Benedict Spence

The New York Times’ cowardly decision to ditch cartoons

The New York Times has said it will stop publishing political cartoons, six weeks after an image of a blind, kippah-wearing Donald Trump being led by a dog with the head of Bibi Netanyahu appeared in the paper. The cartoon was rightly condemned and an apology swiftly issued. But scrapping cartoons for good – and parting ways

EU elections could be a golden opportunity for Brexiters

A Brexit delayed until Halloween will be regarded as a nightmare for many. It must seem to the people who voted to leave the EU that escaping the bloc is slipping further and further away. The extension confirms their fears that the government and Brussels are prepared to re-write the rules in order to avoid

How advertisers are capitalising on the culture wars

It’s still only January but already we’re on our third advert-related outrage of the year. To the Army’s ‘Snowflakes’ poster campaign and HSBC’s bold assertion that Britain is not an island, we can now add Gillette’s ‘the best a man can be’. We’ve come a long way since the greatest affront to British audiences was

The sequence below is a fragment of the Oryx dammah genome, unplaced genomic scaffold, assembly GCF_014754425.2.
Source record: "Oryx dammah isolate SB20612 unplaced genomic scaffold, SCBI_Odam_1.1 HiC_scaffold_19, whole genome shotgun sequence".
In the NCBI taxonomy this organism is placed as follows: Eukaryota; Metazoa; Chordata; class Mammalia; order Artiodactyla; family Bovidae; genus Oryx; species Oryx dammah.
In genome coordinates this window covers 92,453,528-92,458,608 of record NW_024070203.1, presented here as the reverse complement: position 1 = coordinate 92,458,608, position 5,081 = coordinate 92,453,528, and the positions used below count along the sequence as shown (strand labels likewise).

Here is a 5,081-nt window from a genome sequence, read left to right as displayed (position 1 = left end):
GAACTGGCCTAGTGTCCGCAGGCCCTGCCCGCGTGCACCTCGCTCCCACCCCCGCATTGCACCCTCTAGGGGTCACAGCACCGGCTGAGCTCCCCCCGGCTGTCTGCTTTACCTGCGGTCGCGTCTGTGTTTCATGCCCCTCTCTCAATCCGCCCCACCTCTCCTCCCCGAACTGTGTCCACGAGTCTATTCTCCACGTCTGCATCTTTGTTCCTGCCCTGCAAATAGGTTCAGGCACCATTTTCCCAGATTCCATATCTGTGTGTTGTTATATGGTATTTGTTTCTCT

How Italy’s populists stepped up their war with Macron

The war of words between the governments of Italy and France escalated last week, after Italy’s deputy Prime Ministers, Luigi Di Maio and Matteo Salvini, gave their support for the gilets jaunes movement against French President Emmanuel Macron. The two sides have repeatedly come to blows over all manner of issues, from immigration to economics,

The Stepford students’ latest target is a step too far

Stepford students have been busy in recent years picking off targets from the past to vent their fury at. Cecil Rhodes in Oxford and Edward Colston in Bristol are the most high-profile victims of this attempt to wipe parts of posterity from the face of university campuses. Now, there is a new target: William Gladstone,